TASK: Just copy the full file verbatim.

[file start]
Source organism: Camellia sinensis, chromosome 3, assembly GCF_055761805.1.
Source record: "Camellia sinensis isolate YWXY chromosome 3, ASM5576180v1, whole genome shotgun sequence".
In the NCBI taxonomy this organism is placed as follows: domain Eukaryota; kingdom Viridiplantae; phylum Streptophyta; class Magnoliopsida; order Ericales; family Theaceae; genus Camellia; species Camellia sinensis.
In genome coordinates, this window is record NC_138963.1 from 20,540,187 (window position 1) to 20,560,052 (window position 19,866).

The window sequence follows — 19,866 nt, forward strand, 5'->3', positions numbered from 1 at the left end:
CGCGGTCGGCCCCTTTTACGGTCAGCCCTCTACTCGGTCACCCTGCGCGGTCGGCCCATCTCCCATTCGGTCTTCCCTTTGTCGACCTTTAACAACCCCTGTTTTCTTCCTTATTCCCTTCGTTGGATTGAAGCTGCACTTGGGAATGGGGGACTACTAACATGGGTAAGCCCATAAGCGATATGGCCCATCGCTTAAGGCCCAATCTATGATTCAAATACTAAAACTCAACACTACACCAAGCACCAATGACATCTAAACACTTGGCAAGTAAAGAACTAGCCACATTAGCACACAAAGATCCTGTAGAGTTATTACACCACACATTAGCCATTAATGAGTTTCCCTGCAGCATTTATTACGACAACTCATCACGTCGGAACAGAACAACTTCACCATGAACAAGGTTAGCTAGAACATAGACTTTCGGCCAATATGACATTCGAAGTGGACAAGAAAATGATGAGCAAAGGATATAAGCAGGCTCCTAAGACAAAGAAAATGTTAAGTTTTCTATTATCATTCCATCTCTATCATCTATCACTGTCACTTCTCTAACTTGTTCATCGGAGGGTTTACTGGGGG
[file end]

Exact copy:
Source organism: Camellia sinensis, chromosome 3, assembly GCF_055761805.1.
Source record: "Camellia sinensis isolate YWXY chromosome 3, ASM5576180v1, whole genome shotgun sequence".
In the NCBI taxonomy this organism is placed as follows: domain Eukaryota; kingdom Viridiplantae; phylum Streptophyta; class Magnoliopsida; order Ericales; family Theaceae; genus Camellia; species Camellia sinensis.
In genome coordinates, this window is record NC_138963.1 from 20,540,187 (window position 1) to 20,560,052 (window position 19,866).

The window sequence follows — 19,866 nt, forward strand, 5'->3', positions numbered from 1 at the left end:
CGCGGTCGGCCCCTTTTACGGTCAGCCCTCTACTCGGTCACCCTGCGCGGTCGGCCCATCTCCCATTCGGTCTTCCCTTTGTCGACCTTTAACAACCCCTGTTTTCTTCCTTATTCCCTTCGTTGGATTGAAGCTGCACTTGGGAATGGGGGACTACTAACATGGGTAAGCCCATAAGCGATATGGCCCATCGCTTAAGGCCCAATCTATGATTCAAATACTAAAACTCAACACTACACCAAGCACCAATGACATCTAAACACTTGGCAAGTAAAGAACTAGCCACATTAGCACACAAAGATCCTGTAGAGTTATTACACCACACATTAGCCATTAATGAGTTTCCCTGCAGCATTTATTACGACAACTCATCACGTCGGAACAGAACAACTTCACCATGAACAAGGTTAGCTAGAACATAGACTTTCGGCCAATATGACATTCGAAGTGGACAAGAAAATGATGAGCAAAGGATATAAGCAGGCTCCTAAGACAAAGAAAATGTTAAGTTTTCTATTATCATTCCATCTCTATCATCTATCACTGTCACTTCTCTAACTTGTTCATCGGAGGGTTTACTGGGGG